Where?

Where will the geographical limits be?
What area will the plan cover?

What?

What information is needed? 
What portions of the urban forest will be addressed (scope)? Street, park, facility trees, etc.

As you gather support for developing your UFMP, you will need to know what is likely to be approved and funded.

The [ithoughts_tooltip_glossary-glossary glossary-id=”410″]scope[/ithoughts_tooltip_glossary-glossary] of the plan identifies which trees will be managed. They might include:

  • trees planted in urbanized settings (most trees in developed areas)
  • retained native trees in urbanized settings
  • native trees in relatively undisturbed settings (open space lands)

Will you be planning for trees on private residential, commercial, or urban-agricultural lands? (Trees growing on private lands actually compose the majority of urban forests.)
Are you planning for publicly owned trees, such as street, facility, or park trees?
Are you planning for the entire urban forest: public and privately owned trees within an urban area including trees along streets and in yards, as well as stands of remnant forests?
Does your plan include open space trees in wildland-urban interface, in wildland parks, along waterways, wildlife corridors?

Street trees are one of the most visible portions of the urban forest and have a great impact in terms of shading heat-absorbing surfaces and reducing urban heat island temperatures. Understanding the infrastructure conflicts, conditions, and special management needs of street trees is important for an urban forest management plan.

Facility trees are around buildings and other built facilities. Facility trees play an important role in shading structures and reducing energy use for cooling. Are there unique management or maintenance issues of facility trees that need to be addressed?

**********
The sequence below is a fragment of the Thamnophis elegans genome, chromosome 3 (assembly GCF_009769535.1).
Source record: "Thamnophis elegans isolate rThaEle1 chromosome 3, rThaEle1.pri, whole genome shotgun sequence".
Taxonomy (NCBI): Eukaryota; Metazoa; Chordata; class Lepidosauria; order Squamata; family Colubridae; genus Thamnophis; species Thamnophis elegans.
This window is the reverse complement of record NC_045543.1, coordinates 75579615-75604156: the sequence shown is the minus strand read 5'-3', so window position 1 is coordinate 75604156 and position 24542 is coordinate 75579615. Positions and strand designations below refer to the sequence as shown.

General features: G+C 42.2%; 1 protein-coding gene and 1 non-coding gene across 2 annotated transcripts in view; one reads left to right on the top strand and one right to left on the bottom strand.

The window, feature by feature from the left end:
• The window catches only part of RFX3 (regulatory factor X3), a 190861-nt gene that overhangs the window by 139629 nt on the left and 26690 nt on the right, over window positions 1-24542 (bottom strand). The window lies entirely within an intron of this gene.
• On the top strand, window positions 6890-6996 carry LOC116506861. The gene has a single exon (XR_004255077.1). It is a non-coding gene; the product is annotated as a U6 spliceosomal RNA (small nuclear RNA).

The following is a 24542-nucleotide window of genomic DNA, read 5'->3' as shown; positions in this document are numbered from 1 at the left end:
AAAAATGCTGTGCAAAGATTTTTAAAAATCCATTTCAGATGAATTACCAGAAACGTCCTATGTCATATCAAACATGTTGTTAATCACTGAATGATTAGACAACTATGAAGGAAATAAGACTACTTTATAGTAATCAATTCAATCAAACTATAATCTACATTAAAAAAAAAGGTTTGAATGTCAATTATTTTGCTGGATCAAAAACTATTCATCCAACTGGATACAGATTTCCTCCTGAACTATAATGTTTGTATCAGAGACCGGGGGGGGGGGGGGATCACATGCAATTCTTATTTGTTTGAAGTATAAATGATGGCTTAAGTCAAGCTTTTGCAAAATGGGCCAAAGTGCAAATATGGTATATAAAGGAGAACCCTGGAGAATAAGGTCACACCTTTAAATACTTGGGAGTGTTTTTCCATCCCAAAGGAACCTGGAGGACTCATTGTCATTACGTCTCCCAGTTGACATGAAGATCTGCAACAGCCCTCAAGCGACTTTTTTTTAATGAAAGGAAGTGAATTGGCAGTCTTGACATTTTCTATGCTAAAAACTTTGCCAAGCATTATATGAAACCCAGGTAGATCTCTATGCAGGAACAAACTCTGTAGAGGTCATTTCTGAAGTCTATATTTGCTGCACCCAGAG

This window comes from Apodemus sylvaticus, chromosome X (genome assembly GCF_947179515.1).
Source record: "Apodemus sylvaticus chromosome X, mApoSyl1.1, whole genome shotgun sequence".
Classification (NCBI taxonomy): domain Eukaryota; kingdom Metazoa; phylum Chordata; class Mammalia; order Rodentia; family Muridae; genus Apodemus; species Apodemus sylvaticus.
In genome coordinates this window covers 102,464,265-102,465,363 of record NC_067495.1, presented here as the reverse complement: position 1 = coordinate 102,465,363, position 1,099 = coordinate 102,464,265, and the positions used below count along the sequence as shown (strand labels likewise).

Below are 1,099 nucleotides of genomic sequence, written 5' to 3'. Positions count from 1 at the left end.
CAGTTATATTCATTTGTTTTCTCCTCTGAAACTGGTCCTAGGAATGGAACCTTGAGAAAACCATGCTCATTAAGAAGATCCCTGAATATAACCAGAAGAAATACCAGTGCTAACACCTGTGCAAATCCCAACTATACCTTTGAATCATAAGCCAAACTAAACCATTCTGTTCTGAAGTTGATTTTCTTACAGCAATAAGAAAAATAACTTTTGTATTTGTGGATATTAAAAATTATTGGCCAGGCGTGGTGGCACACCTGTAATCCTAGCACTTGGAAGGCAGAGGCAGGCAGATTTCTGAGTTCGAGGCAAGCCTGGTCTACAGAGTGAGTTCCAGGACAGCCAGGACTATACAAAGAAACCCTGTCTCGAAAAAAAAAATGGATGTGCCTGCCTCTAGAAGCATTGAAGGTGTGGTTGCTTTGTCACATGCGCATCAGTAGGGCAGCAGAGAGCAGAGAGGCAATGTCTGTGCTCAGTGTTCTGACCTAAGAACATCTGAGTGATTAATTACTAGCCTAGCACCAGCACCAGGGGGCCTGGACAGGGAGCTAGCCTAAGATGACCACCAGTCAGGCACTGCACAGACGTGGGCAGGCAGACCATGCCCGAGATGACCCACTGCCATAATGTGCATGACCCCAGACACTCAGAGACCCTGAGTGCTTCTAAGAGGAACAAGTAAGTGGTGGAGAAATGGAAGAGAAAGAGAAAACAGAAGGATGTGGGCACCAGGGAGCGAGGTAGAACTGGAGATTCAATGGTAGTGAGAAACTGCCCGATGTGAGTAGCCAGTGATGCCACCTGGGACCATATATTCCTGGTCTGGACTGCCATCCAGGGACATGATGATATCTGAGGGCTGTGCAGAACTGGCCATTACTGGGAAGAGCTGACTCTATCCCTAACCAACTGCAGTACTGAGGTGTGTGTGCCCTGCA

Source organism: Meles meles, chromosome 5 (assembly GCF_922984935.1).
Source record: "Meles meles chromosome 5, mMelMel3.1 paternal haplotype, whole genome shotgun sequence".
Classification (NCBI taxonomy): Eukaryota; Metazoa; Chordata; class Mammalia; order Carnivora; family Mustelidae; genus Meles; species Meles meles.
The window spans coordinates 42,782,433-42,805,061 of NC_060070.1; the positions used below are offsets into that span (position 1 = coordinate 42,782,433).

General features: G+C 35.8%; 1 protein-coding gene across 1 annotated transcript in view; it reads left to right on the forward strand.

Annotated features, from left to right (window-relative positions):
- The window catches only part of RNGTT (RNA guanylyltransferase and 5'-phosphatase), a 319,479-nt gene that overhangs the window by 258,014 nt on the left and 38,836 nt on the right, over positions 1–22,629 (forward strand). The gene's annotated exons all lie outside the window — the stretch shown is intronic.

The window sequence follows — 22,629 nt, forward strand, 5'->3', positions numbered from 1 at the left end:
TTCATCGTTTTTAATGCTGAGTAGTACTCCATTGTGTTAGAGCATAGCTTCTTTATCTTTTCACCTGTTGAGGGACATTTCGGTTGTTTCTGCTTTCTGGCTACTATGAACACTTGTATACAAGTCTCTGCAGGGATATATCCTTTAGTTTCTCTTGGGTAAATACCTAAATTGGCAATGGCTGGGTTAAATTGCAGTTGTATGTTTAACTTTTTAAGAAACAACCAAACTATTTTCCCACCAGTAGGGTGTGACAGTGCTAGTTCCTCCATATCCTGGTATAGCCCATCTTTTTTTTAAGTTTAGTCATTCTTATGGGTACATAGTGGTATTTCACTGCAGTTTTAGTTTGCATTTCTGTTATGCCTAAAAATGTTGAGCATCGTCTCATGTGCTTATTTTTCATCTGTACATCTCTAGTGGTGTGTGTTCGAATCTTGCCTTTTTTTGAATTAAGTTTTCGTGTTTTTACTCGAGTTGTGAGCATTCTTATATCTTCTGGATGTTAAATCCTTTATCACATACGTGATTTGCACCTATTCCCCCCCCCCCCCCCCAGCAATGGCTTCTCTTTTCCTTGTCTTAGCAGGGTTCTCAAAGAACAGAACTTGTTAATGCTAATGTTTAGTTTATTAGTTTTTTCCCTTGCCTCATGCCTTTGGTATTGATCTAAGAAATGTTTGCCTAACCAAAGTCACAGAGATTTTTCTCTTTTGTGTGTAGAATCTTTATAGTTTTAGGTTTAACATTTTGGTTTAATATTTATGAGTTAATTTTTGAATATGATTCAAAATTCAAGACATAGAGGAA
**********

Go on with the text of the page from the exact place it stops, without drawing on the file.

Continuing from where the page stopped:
Park trees are usually managed by cities, counties, or park districts. Trees in “park–like” settings, such as open areas of campuses, botanical gardens, and other private or public locations will have site-specific needs.

Open space trees, such as in the wildland-urban interface, wildland parks, waterways, and wildlife corridors need to be assessed for native species and invasive, exotic plants and trees, such as Brazilian or Peruvian pepper trees. The needs and management will depend on the composition of the native plant community, what species are present, and land use goals.

Check those of interest What will be assessed? Managed by (specify, e.g. city, residential, commercial, etc.) Geographic limits (specify, if applicable) Other (specify)
Overall canopy cover (All)
Street trees
Facility trees
Parking lot trees/Shading
Park trees
Heritage trees
Open space trees
Other: specify

When?

Establish a timeline or schedule for developing the plan.

Depending on your level of support, it might be necessary to take an incremental approach rather than going for the most comprehensive plan possible in the first attempt.

What is the timeframe (horizon) that the plan will address? What planning, management and monitoring horizons will be addressed—5, 20, 50 years? Note if different short-term and long-term intervals apply to different plan components.

How?

How is the plan going to be developed?

Personnel:  In-house staff or consultants? How will the tasks be shared?
Funding:  Consider sources and availability. Vision statements ensure that developers of a plan have a common understanding about the outcome. Vision statements include elements that describe both the urban forest itself and how it is cared for and valued by the people who manage it. For example, if we achieve our goals, how will the area be different than it is now? Or, what do you want the urban forest to look like as a result of the plan?

NOTE: The information you develop in the Work Plan section will help in development of the Introduction to the UFMP.

Work Plan Downloads

Toolkit Questions

Questions to Help Guide You